Terrorism’s goal is principally psychological. So, in the wake of events like those in Paris, a good starting point is to refuse to take the bait and become victims to fear.
Such a mindset must break away from simplistic notions such as that another round of “tougher” laws will equate to greater security. The production of muscular, hard-line campaigns camouflage that there is no clear-cut legislative “fix” against terrorism.
Thinking we can destroy Islamic State (IS) via the pressure of the perennial growth of a security state and an intensification of domestic surveillance, secrecy, interrogation and detention displays the machinations of a dog that is content to repetitively chase its own tail.
Terrorist groups aim to incite both terror and power-projection. Such deadly tactics also hope to spark an over-reaction that will feed into their propaganda, divide societies, empower recruitment efforts and result in a mis-allocation of energies and resources by targeted governments.
Reports suggest that a Syrian passport found next to a suicide bomber in the Paris terror attacks might have been planted in an attempt to implicate refugees and make people feel unsafe. This points to terrorist movements being highly attuned to the kinds of enduring faultlines embedded throughout different societies and the utility of terror as a deliberate tactic to manipulate such uncertainties and produce disproportionate reactions.
We should also remain aware that a considerable majority of Muslims – in countries such as Jordan and Indonesia – unequivocally reject IS and its perverted Wahhabi theology.
The human rejoinder to the Paris attacks is understandable. We feel shock, sadness, anger. The urge to inflict payback. The desire to drop a bomb on something.
This genuine outburst exists alongside the political necessity for leaders to appear strong, decisive and stoic. However, defiant words do not automatically translate to careful, shrewd actions.
The projection of “do something” mandates has tended to lend itself to executive over-reach and a search for quick-fix solutions, like calls for tougher laws to give governments even greater arbitrary powers. This is despite many initiatives having a track record since September 11 of being completely ineffective and counter-productive.
The Australian prime minster, Malcolm Turnbull, has in his public comments thus far resisted the lure of warrantless speculation and a fixation on a hasty redesign of legal and democratic boundaries.
The rise of widespread public confusion is another of the Paris attacks’ clear side-effects.
Such instances of shared disorientation have been compounded by a media cycle that too often demands facts be made scary and instantaneous assessments of events take place before information and conditions have been pieced together.
It’s much less dull to hype the terrorist threat and boldly speculate about worst-case clichés such as looming “Australian deaths on our own soil” or indulge in xenophobic fantasies like “not all Muslims are terrorists, but all terrorists are Muslims”. These shrill appeals to casual bigotry are not only wrong-headed but unhelpful in that they serve to undermine both stability and security.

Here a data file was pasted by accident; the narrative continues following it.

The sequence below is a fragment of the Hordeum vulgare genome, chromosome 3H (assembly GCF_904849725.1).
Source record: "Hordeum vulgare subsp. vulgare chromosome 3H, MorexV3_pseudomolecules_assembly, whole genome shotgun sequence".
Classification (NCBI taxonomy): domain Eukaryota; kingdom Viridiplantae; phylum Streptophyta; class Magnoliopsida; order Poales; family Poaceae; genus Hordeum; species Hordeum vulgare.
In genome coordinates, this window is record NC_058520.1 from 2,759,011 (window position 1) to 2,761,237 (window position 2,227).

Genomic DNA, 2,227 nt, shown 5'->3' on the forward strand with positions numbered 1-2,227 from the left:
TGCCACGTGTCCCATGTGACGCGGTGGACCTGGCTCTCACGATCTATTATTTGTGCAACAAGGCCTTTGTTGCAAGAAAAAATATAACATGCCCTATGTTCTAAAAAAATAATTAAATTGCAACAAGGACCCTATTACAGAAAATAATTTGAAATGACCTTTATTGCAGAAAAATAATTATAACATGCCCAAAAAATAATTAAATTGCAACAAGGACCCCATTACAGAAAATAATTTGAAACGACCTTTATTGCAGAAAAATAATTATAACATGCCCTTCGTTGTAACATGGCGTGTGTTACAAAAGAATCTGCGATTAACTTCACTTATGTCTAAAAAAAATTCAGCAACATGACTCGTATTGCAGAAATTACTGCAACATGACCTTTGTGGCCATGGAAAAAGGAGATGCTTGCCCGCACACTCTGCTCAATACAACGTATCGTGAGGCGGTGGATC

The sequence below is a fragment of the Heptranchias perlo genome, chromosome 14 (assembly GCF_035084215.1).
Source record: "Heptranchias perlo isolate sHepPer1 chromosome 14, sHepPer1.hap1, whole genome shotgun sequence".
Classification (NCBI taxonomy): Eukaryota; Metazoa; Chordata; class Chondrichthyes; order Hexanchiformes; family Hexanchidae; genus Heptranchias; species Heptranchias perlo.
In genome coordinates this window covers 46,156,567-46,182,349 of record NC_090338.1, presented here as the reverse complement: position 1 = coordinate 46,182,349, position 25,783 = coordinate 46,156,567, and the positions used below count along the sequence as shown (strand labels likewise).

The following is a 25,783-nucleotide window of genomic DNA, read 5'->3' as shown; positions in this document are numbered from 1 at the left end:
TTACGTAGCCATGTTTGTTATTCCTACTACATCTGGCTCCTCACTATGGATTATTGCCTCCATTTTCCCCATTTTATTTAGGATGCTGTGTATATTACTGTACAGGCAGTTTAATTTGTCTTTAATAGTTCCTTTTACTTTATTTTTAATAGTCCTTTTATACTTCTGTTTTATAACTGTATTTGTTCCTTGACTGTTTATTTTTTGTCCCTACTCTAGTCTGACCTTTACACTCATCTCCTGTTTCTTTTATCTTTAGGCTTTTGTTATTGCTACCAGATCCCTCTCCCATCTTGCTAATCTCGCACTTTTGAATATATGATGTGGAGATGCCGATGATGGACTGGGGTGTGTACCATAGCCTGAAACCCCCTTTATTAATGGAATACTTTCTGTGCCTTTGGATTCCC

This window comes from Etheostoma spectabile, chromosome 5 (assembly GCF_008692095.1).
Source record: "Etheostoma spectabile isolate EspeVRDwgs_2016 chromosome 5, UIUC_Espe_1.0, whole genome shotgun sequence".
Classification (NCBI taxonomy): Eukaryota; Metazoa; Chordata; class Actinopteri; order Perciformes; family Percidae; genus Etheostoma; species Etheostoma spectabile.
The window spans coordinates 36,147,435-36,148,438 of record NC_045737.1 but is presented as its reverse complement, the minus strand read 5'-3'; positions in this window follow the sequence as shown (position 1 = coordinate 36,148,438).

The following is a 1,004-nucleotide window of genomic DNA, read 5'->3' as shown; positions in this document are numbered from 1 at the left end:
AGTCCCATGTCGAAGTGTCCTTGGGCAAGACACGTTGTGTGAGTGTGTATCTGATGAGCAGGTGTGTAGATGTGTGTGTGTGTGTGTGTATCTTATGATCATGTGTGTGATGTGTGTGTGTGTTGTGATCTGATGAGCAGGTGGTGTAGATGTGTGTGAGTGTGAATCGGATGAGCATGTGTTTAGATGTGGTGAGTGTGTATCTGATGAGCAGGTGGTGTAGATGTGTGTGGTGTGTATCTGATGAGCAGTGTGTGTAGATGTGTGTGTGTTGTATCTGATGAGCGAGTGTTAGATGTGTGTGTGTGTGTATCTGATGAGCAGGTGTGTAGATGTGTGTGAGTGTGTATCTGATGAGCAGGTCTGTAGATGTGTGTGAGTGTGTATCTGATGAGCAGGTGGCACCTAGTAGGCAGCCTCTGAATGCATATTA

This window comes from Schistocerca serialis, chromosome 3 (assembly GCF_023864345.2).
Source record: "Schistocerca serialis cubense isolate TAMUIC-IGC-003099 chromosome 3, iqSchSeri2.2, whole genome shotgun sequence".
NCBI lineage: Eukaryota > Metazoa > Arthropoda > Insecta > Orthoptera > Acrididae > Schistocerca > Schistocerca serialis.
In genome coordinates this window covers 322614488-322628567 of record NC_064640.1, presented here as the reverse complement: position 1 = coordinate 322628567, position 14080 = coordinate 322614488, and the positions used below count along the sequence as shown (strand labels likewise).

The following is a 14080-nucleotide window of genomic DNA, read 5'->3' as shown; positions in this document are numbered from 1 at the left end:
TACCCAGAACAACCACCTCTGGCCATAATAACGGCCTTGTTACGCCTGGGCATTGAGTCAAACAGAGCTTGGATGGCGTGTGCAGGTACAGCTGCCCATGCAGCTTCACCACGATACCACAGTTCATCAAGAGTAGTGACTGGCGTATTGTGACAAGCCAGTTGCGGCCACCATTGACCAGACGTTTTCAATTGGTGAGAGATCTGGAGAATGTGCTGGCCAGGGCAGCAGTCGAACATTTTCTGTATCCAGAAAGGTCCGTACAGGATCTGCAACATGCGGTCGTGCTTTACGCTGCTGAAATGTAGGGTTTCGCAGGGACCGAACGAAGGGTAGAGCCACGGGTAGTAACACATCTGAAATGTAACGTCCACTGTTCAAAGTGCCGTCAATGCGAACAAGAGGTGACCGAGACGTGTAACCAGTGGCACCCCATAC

From a counter-terrorism perspective, gathering actionable intelligence will entail – in part – building trust and working with the general public and different communities to obtain information to disrupt future criminal plots and violent planning.
The dynamics of a prolonged proactive security approach also require additional measures, such as steady efforts to address disenfranchisement among troubled youth.
More broadly, inaccurate declarations of a “clash of civilisations” provide no public value – except to implore citizens who are already feeling shaken and powerless to remain alert and alarmed. Much of the gloomy crystal ball gazing is useless in guiding people’s movements and adding to informed decision-making.
The bigger picture is that terrorism remains a weapon of the weak.
This does not ignore that the world has always been a dangerous, unstable and violent place. Nationalist and sectarian groups – and not just those that are hijacking and defaming Islam – continue to engage in politically motivated violence all over the world. Troublingly, many other traditional state-based or state-driven threats remain a much more serious security headache.
But, we appear to be highly selective about when to collectively tune in or tune out to human suffering and respond to events like humanitarian tragedies abroad.
Soundbites – Paris has been a “wake-up call”, for example – are simply crude political opportunism that helps to spread irrational fear. Instead, the problem is actually the opposite.
Much of IS’s warfare template is linked to deception. People in Australia should not be implored to remain in a perennial state of distress and vigilance.
The security sector does not have such a luxury. But, for the most part, we are talking about highly trained and skilled professionals who work largely behind the scenes and in a methodical and calculated manner. It is also impossible to guard every single conceivable soft target. It will always be about risk mitigation rather than risk elimination.
In a similar light, an unannounced attack by a handful of marginalised individuals on civilian targets is not the work of super-villain “masterminds”. While the suicide bombers might have been motivated by factors such as revenge, desperation, defiance or perceived injustice, they are small-fry, disposable cannon fodder.